Fly away to the Amazon at new butterfly exhibit
Thousands of tropical butterflies on display at Vancouver Aquarium
A banded orange heliconian, blue morpho and a doris longwing are among the 80 species of butterflies brought from Costa Rica to the Vancouver Aquarium for an exhibit that recreates a South American rainforest.
The last time a butterfly exhibit was featured at the aquarium was in 2014. After positive reviews and a growing demand from members and visitors, the aquarium decided to bring them back.
Until September, visitors will have a chance to view the life cycle of the butterflies from pupa — the stage when a caterpillar becomes a chrysalis — to adult stage.
Each week, 25-30 new species will arrive from a butterfly farm in Costa Rica.
Many of the butterflies found in Costa Rica range down to the Amazon rainforest.
Two new chambers have been built in the enclosure where aquarium visitors can view where the pupa transform into adult butterflies.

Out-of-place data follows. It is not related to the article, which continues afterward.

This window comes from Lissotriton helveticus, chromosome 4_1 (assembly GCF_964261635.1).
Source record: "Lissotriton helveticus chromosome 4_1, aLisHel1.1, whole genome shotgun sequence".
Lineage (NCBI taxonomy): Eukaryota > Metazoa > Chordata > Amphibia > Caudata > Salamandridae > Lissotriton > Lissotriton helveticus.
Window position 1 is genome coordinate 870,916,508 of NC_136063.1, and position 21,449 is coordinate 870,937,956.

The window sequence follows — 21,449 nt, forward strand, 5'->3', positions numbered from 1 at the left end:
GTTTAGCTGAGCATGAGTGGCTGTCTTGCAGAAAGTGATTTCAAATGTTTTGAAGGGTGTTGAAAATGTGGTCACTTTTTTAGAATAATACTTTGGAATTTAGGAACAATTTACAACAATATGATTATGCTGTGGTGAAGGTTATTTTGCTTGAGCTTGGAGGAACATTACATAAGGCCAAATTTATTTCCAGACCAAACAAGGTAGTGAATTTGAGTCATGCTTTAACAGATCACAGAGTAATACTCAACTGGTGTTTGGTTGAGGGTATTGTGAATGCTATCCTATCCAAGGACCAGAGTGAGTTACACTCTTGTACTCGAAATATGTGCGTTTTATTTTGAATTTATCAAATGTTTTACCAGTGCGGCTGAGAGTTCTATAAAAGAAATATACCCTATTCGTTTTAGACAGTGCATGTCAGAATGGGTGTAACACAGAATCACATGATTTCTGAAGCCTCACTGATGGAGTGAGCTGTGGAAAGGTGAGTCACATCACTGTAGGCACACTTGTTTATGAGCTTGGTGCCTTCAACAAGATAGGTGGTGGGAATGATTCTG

The metamorphosis of a butterfly consists of four stages: egg, larva, pupa and adult. The pupa stage, also known as the chrysalis stage, is when the larva transforms inside of a hard shell and emerges as an adult butterfly. The pupa stage can last from five to 21 days.
The diet of a butterfly consists of nectar and fruit that are readily available in the gallery enclosure. Ibises, sloths and tortoises co-exist with the butterflies to simulate their natural environment in the Amazon.
Although touching the sensitive insects is prohibited, many of the butterflies perching on branches and fruit stay still long enough for visitors to get an up close look at the beautiful patterns and vivid colours the butterflies use to blend into their surroundings.
The species of butterflies featured at the exhibit vary in size and colour, from the hand-sized blue morpho to the smaller golden heliconian
The lifespan of the adult butterflies ranges from a few days to a couple of weeks. With more than 600 to 800 individual butterflies arriving each month, there are many specimens available for viewing.